To be clear, the Silver indictment in no way implicates East River. But since even the mention of East River in such a high-profile case of alleged fraud naturally raises cooperators’ concerns — not to mention prospective buyers’ misgivings — it seemed natural that the board should have the opportunity to address the elephant in the room. I cannot imagine why Mr. Altman has decided to ignore these reasonable questions.

Here is the original letter:

Clearing the air

Ten days after watching news trucks line up on Grand & Lewis, here’s the question everyone around here is asking — do the charges against Sheldon Silver have anything to do with our coop?

There’s no indication that they do. Yet the prominent role played in the allegations against Silver by the same real estate law firm retained by East River Housing for tax certiorari work has kept cooperators buzzing.

The initial New York Times report that presaged the federal complaint quoted East River’s general manager, Harold Jacob, and referenced a letter in our most recent annual report written by board president Gary Altman. It was awkward to see our coop mentioned in the same article that first revealed the serious charges against Silver. Even more awkward, I think, is that neither Jacob nor Altman have yet addressed the elephant in the room.

In the letter below, delivered to Altman today, I’m asking him to clear the air. In particular, records that show that Goldberg was awarded our business through a legitimate bidding process should be released, as should our retainer agreements with Goldberg that would prove no one was receiving referral fees.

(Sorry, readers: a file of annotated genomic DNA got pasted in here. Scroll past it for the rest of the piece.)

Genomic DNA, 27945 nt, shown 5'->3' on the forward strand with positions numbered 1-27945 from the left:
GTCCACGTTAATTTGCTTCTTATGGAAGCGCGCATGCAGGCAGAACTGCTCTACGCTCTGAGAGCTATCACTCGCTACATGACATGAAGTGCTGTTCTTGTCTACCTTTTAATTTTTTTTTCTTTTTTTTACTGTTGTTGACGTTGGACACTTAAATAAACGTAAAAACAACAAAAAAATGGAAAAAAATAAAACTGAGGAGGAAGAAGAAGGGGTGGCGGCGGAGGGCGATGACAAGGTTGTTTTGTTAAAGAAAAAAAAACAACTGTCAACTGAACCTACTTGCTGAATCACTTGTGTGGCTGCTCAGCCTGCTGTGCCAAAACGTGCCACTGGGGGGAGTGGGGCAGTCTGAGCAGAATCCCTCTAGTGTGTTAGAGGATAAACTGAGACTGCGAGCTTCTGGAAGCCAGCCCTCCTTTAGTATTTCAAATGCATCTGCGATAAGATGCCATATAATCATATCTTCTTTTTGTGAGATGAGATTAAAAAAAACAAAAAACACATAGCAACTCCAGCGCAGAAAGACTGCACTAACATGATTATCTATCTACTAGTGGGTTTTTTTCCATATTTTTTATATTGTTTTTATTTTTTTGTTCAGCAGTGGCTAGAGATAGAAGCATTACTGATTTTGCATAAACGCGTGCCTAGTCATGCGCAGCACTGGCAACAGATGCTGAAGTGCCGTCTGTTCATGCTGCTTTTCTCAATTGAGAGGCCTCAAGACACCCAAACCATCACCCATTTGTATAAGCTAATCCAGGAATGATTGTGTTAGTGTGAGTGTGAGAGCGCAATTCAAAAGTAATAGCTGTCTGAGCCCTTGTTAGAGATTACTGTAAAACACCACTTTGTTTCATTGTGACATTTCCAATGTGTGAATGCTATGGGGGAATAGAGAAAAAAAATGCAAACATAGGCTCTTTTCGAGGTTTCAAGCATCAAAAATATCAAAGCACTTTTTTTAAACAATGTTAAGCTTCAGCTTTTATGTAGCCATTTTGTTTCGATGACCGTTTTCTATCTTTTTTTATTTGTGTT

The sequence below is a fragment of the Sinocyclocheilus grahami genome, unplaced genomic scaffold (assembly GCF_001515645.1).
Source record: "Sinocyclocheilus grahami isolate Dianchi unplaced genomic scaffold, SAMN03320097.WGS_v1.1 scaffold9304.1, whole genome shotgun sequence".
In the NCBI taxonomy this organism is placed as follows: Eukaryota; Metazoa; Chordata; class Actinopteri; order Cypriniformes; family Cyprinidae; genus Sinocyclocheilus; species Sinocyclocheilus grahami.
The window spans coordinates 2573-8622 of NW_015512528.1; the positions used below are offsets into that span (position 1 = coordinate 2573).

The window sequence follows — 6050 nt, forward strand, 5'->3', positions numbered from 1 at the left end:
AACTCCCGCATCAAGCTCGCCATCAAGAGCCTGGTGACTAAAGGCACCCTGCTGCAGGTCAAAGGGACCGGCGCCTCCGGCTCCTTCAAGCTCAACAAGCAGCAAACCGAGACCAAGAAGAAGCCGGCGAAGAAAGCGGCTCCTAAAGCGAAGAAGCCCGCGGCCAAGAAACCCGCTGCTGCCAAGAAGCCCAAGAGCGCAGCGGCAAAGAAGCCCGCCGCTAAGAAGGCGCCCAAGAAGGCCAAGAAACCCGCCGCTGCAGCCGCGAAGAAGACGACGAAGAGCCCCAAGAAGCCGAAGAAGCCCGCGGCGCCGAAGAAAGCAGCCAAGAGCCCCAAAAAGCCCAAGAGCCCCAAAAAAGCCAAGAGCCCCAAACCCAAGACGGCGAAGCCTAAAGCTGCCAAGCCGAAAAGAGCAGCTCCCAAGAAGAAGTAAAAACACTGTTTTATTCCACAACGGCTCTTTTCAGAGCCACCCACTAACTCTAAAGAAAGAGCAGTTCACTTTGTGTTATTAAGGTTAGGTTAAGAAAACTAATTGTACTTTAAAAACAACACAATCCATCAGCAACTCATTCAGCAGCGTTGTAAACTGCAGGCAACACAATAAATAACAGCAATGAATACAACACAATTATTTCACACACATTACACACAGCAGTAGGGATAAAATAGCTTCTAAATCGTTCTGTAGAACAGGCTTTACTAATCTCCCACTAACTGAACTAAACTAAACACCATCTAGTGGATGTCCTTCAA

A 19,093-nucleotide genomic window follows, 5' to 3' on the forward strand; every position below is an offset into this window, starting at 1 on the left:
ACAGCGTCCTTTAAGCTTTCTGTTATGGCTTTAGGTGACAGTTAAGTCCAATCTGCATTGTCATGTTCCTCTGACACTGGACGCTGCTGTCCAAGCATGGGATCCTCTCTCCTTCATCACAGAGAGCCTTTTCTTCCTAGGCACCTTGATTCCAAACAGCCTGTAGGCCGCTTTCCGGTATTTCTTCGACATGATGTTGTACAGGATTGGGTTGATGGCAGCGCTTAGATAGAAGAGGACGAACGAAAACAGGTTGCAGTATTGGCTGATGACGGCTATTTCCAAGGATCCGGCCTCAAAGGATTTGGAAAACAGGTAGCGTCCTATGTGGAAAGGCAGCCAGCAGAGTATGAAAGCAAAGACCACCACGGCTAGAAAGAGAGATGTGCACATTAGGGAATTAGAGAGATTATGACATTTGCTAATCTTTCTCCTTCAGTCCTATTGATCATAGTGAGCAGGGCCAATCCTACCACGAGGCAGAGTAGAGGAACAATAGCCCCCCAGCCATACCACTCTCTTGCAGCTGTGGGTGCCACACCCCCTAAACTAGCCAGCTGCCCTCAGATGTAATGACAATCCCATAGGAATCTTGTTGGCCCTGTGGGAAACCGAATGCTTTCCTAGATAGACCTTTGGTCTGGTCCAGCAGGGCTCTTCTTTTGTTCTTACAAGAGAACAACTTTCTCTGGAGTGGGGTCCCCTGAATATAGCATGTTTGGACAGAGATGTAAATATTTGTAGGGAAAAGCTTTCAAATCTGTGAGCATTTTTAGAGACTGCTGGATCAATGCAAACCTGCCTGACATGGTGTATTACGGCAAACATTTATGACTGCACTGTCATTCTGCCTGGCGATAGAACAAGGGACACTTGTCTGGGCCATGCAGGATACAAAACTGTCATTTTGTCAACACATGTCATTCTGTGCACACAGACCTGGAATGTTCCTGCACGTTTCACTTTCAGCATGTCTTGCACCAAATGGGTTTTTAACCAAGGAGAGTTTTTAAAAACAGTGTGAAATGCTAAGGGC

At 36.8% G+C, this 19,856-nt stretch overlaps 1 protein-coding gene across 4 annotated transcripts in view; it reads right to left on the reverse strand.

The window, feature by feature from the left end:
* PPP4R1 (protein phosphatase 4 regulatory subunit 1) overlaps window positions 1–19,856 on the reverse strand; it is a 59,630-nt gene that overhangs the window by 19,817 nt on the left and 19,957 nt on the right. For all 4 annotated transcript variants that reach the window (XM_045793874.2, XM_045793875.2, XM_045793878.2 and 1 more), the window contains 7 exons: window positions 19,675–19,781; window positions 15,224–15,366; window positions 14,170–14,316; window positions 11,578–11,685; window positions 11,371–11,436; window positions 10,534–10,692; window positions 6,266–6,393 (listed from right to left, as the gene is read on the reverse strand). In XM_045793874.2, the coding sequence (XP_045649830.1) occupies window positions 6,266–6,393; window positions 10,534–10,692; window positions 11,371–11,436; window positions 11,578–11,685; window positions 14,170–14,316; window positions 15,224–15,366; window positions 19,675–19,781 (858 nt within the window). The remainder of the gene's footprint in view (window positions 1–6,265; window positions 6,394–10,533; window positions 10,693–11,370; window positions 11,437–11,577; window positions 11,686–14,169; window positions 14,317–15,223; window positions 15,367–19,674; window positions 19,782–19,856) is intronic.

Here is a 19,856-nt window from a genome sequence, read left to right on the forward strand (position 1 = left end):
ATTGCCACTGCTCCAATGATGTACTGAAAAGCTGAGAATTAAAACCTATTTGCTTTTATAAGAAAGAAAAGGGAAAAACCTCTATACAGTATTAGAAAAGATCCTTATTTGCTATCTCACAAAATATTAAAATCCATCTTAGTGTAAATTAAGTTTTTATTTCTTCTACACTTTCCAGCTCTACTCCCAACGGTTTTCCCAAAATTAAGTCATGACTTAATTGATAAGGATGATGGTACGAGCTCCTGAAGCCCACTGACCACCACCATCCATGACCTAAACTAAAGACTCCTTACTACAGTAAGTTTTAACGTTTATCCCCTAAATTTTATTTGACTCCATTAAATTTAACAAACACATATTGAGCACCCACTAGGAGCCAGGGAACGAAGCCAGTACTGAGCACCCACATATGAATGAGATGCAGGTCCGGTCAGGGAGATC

I assume that our business relationship with Goldberg is clean, and I expect it will be a simple matter for our board and management to show that. Then we can do away with whatever dark cloud this episode has cast over our home. But cooperators, I believe, deserve an answer to the question on everyone’s mind.

Daily News looks at Grand Street’s dark side

Wayne Barrett, who covered state and city politics for many years at the Village Voice, writes in today’s New York Daily News about the web of friendship, power, and federal investigations centered on our end of Grand Street:

Silver has been the face of possibly the most diverse legislative caucus in American history, but his life is as dark and parochial as his fedora. The universe he truly cares about covers a few blocks on the Lower East Side, where he was born and still lives, and where a mountain of ambitions was hidden on a tiny stretch of Grand Street.

Even as he ruled a vast state, it was always Grand Street that was his capital. And it was the clan he met there whose code he embodies.

Barrett tries to connect the dots between several boldfaced names, even though only two of them have been accused of wrongdoing.

Growing up on or near Grand Street, the Rapfogels, Goldberg, Zachter, Lippman, and Silver were virtual Little Rascals, with Silver playing the ringleader in “Our Gang” then and as its members made their way in the world.